At 9am sharp on a wet Wednesday morning I trudged into the cafe across the road from the office to meet Nic Sampson, the hardest working man in show business.
I was on time but he was already there, in front of the counter eyeing up the donuts. I asked if he wanted coffee. No, he said because he'd already ordered.
Sampson's CV is extensive, as are his current occupations. He's a stand-up comedian, a podcaster, a performer with the all-star comedy improv troupe Snort, the head writer for entertainment variety show Jono and Ben and a writer on the sketch show Funny Girls.
He's starred in
and, after coffee with
to discuss his starring role in the ever-popular, pastoral crime series
he's off to rehearsal for his lead role in
, the Silo Theatre's Christmas production.
He has a lot going on. My first question is a simple one; Why, bro, are you taking everybody's jobs?
"Because," he answers with mock seriousness, "I am a white man and that's what we like to do."
He's laughing before he's even finished his sentence. This happens frequently so it's a good thing he's very funny. A pattern also quickly emerges of gag answer, proper answer.
"But it's a real hangover from my early 20s," he says giving the proper answer. "When you're an actor you spend a lot of time dressing up as a Santa Claus or some bullshit and hating it. So you learn to take whatever job comes your way. It gives you quite a diverse skill set because you have to get good at a lot of things. I think I'd get bored if I did one thing the same for too long. I like to try to switch it up."
It sounds exhausting. What keeps him going?
"Part of it is an overriding fear that I'm not good at anything else. So for me it's about getting work, making sure that there's more work coming so that I can pay for more New Balance sneakers," he jokes.
"I want to keep making stuff because I'm worried that if I slow down everyone'd be like, 'you're not good at this."
He is, of course, very good. At all of it. There are so many strings on his metaphorical bow that it now resembles a guitar.
"I think of myself as a comedian. Mostly. But then I really enjoy acting," he says. "The great thing about acting but calling yourself a comedian is that you don't have any pressure on yourself to be a good actor. If anyone says, 'well, you're not a very good actor," you go, 'I'm just a comedian! What do you want from me?'"
Yeah, true, but the pressure to be funny is so much higher. If people expect funny and you don't deliver the audience will crucify you.
"Well, of course then you spiral into depression," he laughs, before putting on his top blokey voice and saying, "Look. I love to do it all, mate."
Sampson's road to the top started when he left school. He landed a plum gig as Charlie "Chip" Thorn, the yellow Power Ranger on kids favourite Power Rangers Mystic Force. It was a worldwide hit, a smash, and Sampson had a lead role. He thought he was set for life.
"I was like, 'great, I'm going to be a famous actor,' and the next audition I didn't get. It was for a small role on Outrageous Fortune, a small, tiny role, and I was like, 'Pfft... this is going to be easy'. And they were like, 'you didn't get it'. I was like, 'but... I'm a Power Ranger! What do you mean?'"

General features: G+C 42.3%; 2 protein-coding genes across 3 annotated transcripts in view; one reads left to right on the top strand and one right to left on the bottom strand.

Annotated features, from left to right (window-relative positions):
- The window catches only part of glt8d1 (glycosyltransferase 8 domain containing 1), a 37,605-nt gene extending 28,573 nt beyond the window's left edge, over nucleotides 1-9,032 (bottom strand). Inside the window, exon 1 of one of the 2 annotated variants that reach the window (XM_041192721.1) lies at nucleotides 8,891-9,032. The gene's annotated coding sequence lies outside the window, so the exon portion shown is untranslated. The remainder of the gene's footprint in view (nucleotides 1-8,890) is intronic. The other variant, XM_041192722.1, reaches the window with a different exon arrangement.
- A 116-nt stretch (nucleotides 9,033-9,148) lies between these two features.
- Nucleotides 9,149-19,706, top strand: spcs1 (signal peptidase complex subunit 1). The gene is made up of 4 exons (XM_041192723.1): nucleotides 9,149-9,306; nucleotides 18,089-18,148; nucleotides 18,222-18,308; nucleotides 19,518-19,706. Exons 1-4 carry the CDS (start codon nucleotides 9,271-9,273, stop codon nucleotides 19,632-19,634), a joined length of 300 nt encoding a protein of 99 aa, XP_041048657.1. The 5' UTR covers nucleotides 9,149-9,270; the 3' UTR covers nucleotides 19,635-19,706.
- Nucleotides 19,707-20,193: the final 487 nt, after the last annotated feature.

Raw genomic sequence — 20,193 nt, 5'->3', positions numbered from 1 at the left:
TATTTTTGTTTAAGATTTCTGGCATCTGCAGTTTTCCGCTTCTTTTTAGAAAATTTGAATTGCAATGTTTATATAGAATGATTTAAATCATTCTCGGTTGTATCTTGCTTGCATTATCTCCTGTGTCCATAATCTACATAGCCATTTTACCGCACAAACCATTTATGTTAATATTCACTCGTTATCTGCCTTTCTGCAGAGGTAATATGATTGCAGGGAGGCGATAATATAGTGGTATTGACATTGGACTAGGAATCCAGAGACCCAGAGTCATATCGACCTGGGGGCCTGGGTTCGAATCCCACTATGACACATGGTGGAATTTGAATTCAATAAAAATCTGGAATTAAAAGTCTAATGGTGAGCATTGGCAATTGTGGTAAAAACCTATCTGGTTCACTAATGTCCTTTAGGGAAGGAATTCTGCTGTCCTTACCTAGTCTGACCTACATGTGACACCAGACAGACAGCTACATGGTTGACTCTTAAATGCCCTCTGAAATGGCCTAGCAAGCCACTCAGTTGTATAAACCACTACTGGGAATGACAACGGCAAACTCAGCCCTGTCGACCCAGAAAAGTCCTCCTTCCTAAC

It's said cream always floats to the top, and this was something Sampson learned after landing the very next gig he went for.
"I spent the next few years working in a bakery," he says. "I learnt to make good coffee, which is a must for all actors.
"But I wasn't getting work so I thought, 'right, I'm going to make work for myself'. I started writing plays for the comedy festival and doing those. From that I got a job on Jono and Ben."
Sampson says he's influenced by odd, quirky comedy, which may explain why he ordered his coffee in a takeaway cup even though we weren't going anywhere.
"I tend to enjoy more absurdist stuff. I like doing characters even though they're quite bad characters. I really like improv. I like Leslie Nielsen, he's great."
Taking a sip of his coffee he asks, "Did it turn out he was racist?"
No, I reply, I'm pretty sure he was one of the good guys.
"Oh, okay," he says, satisfied, gulping down the last of his drink. "Feels like everyone's turning racist."
After nearly 40 minutes we haven't spoken much about Brokenwood, which is why we're here, so, I say, tell me about Brokenwood.
"We're now in the third season. People seem to really like it. It's getting a little weirder, which I like. Obviously a big part of its success is that my character, Breen, has had a bigger role these last few seasons."
Sampson was originally hired as a "featured extra", essentially a glorified backdrop, with maybe a single line per episode. But after really nailing those lines more kept gradually appearing.
"Now I'm right at the front, baby! I'm saying lines. Sometimes I'm the only main character in a scene," he puffs with mock bravado. "I've even made the Facebook banner. It was my dream to be in a Facebook banner."
He's on screen, he's behind the scenes, but it's the stage, he says, that remains his true calling.
"The most rewarding thing is live performances. You get everyone clapping and cheering. The payoff from doing well is a real bloody buzz."
Nice work if you can get it. Which you can't. Because Nic Sampson, the hardest-working man in showbusiness, has already taken it.
WHO: Nic Sampson
WHAT: Everything, but specifically The Brokenwood Mysteries
WHEN: Prime, Sundays, 8:30pm